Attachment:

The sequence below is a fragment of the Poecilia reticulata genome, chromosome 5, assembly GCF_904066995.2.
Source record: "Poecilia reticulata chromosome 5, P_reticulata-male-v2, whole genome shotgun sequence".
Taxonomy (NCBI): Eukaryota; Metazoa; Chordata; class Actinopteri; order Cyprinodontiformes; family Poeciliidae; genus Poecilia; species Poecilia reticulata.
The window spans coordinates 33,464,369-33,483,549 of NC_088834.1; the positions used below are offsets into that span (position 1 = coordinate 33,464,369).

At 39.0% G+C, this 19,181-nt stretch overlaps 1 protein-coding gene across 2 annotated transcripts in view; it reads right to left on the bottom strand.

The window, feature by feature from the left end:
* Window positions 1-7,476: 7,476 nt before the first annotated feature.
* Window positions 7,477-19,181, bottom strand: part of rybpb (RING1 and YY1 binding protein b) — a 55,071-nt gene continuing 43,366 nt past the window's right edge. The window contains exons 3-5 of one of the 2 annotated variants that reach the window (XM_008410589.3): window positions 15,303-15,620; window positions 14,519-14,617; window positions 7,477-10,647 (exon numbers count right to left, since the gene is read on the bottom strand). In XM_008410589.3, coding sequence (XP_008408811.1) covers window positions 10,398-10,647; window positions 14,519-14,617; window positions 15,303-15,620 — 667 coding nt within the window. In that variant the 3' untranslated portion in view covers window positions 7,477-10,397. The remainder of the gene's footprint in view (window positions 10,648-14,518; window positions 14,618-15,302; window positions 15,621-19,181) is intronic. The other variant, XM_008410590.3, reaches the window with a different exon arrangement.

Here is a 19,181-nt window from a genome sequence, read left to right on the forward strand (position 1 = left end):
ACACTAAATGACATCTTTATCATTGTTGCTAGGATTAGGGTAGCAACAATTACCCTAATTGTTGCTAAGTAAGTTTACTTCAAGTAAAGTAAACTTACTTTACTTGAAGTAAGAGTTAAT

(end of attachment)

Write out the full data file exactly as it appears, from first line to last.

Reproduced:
The sequence below is a fragment of the Poecilia reticulata genome, chromosome 5, assembly GCF_904066995.2.
Source record: "Poecilia reticulata chromosome 5, P_reticulata-male-v2, whole genome shotgun sequence".
Taxonomy (NCBI): Eukaryota; Metazoa; Chordata; class Actinopteri; order Cyprinodontiformes; family Poeciliidae; genus Poecilia; species Poecilia reticulata.
The window spans coordinates 33,464,369-33,483,549 of NC_088834.1; the positions used below are offsets into that span (position 1 = coordinate 33,464,369).

At 39.0% G+C, this 19,181-nt stretch overlaps 1 protein-coding gene across 2 annotated transcripts in view; it reads right to left on the bottom strand.

The window, feature by feature from the left end:
* Window positions 1-7,476: 7,476 nt before the first annotated feature.
* Window positions 7,477-19,181, bottom strand: part of rybpb (RING1 and YY1 binding protein b) — a 55,071-nt gene continuing 43,366 nt past the window's right edge. The window contains exons 3-5 of one of the 2 annotated variants that reach the window (XM_008410589.3): window positions 15,303-15,620; window positions 14,519-14,617; window positions 7,477-10,647 (exon numbers count right to left, since the gene is read on the bottom strand). In XM_008410589.3, coding sequence (XP_008408811.1) covers window positions 10,398-10,647; window positions 14,519-14,617; window positions 15,303-15,620 — 667 coding nt within the window. In that variant the 3' untranslated portion in view covers window positions 7,477-10,397. The remainder of the gene's footprint in view (window positions 10,648-14,518; window positions 14,618-15,302; window positions 15,621-19,181) is intronic. The other variant, XM_008410590.3, reaches the window with a different exon arrangement.

Here is a 19,181-nt window from a genome sequence, read left to right on the forward strand (position 1 = left end):
ACACTAAATGACATCTTTATCATTGTTGCTAGGATTAGGGTAGCAACAATTACCCTAATTGTTGCTAAGTAAGTTTACTTCAAGTAAAGTAAACTTACTTTACTTGAAGTAAGAGTTAAT